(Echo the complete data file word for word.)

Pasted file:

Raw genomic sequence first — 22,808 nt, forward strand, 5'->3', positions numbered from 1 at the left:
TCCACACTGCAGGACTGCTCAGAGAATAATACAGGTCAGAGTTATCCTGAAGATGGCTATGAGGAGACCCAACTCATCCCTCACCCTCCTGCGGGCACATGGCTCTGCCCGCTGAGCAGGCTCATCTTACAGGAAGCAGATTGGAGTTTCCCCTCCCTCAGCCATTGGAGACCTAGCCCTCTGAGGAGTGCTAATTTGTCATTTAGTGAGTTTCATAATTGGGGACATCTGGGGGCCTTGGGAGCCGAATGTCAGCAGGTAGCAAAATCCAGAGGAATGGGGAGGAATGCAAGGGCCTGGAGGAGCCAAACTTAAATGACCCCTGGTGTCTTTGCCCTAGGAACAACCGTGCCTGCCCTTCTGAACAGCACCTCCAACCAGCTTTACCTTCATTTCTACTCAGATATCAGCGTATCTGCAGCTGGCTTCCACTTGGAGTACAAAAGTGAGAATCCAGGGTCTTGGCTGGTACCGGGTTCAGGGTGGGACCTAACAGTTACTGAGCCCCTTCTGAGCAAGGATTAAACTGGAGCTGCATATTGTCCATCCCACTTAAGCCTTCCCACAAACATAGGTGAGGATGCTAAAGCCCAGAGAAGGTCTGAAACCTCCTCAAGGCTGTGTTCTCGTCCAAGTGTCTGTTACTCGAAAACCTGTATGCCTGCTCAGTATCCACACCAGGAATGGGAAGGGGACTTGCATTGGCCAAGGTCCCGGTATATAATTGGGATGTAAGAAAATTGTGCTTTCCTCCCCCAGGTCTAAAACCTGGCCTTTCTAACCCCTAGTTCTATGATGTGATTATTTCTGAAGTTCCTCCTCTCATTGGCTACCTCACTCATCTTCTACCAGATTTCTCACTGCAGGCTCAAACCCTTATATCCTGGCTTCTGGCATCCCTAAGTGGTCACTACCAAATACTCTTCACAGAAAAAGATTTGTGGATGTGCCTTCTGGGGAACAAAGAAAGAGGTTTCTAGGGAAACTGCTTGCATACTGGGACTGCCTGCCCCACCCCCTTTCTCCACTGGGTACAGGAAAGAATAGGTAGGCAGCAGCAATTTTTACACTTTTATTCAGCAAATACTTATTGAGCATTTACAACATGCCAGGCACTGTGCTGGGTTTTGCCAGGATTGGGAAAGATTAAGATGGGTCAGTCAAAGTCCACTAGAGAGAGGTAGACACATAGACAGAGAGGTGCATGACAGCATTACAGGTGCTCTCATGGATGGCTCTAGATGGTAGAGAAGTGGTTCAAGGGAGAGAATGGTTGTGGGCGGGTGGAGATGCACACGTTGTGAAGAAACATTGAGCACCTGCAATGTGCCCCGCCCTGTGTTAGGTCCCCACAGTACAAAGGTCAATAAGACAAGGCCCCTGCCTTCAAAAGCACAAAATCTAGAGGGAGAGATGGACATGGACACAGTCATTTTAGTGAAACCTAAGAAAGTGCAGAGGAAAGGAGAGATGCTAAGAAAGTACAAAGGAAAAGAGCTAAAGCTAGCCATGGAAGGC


Raw genomic sequence first — 22,808 nt, forward strand, 5'->3', positions numbered from 1 at the left:
TCCACACTGCAGGACTGCTCAGAGAATAATACAGGTCAGAGTTATCCTGAAGATGGCTATGAGGAGACCCAACTCATCCCTCACCCTCCTGCGGGCACATGGCTCTGCCCGCTGAGCAGGCTCATCTTACAGGAAGCAGATTGGAGTTTCCCCTCCCTCAGCCATTGGAGACCTAGCCCTCTGAGGAGTGCTAATTTGTCATTTAGTGAGTTTCATAATTGGGGACATCTGGGGGCCTTGGGAGCCGAATGTCAGCAGGTAGCAAAATCCAGAGGAATGGGGAGGAATGCAAGGGCCTGGAGGAGCCAAACTTAAATGACCCCTGGTGTCTTTGCCCTAGGAACAACCGTGCCTGCCCTTCTGAACAGCACCTCCAACCAGCTTTACCTTCATTTCTACTCAGATATCAGCGTATCTGCAGCTGGCTTCCACTTGGAGTACAAAAGTGAGAATCCAGGGTCTTGGCTGGTACCGGGTTCAGGGTGGGACCTAACAGTTACTGAGCCCCTTCTGAGCAAGGATTAAACTGGAGCTGCATATTGTCCATCCCACTTAAGCCTTCCCACAAACATAGGTGAGGATGCTAAAGCCCAGAGAAGGTCTGAAACCTCCTCAAGGCTGTGTTCTCGTCCAAGTGTCTGTTACTCGAAAACCTGTATGCCTGCTCAGTATCCACACCAGGAATGGGAAGGGGACTTGCATTGGCCAAGGTCCCGGTATATAATTGGGATGTAAGAAAATTGTGCTTTCCTCCCCCAGGTCTAAAACCTGGCCTTTCTAACCCCTAGTTCTATGATGTGATTATTTCTGAAGTTCCTCCTCTCATTGGCTACCTCACTCATCTTCTACCAGATTTCTCACTGCAGGCTCAAACCCTTATATCCTGGCTTCTGGCATCCCTAAGTGGTCACTACCAAATACTCTTCACAGAAAAAGATTTGTGGATGTGCCTTCTGGGGAACAAAGAAAGAGGTTTCTAGGGAAACTGCTTGCATACTGGGACTGCCTGCCCCACCCCCTTTCTCCACTGGGTACAGGAAAGAATAGGTAGGCAGCAGCAATTTTTACACTTTTATTCAGCAAATACTTATTGAGCATTTACAACATGCCAGGCACTGTGCTGGGTTTTGCCAGGATTGGGAAAGATTAAGATGGGTCAGTCAAAGTCCACTAGAGAGAGGTAGACACATAGACAGAGAGGTGCATGACAGCATTACAGGTGCTCTCATGGATGGCTCTAGATGGTAGAGAAGTGGTTCAAGGGAGAGAATGGTTGTGGGCGGGTGGAGATGCACACGTTGTGAAGAAACATTGAGCACCTGCAATGTGCCCCGCCCTGTGTTAGGTCCCCACAGTACAAAGGTCAATAAGACAAGGCCCCTGCCTTCAAAAGCACAAAATCTAGAGGGAGAGATGGACATGGACACAGTCATTTTAGTGAAACCTAAGAAAGTGCAGAGGAAAGGAGAGATGCTAAGAAAGTACAAAGGAAAAGAGCTAAAGCTAGCCATGGAAGGC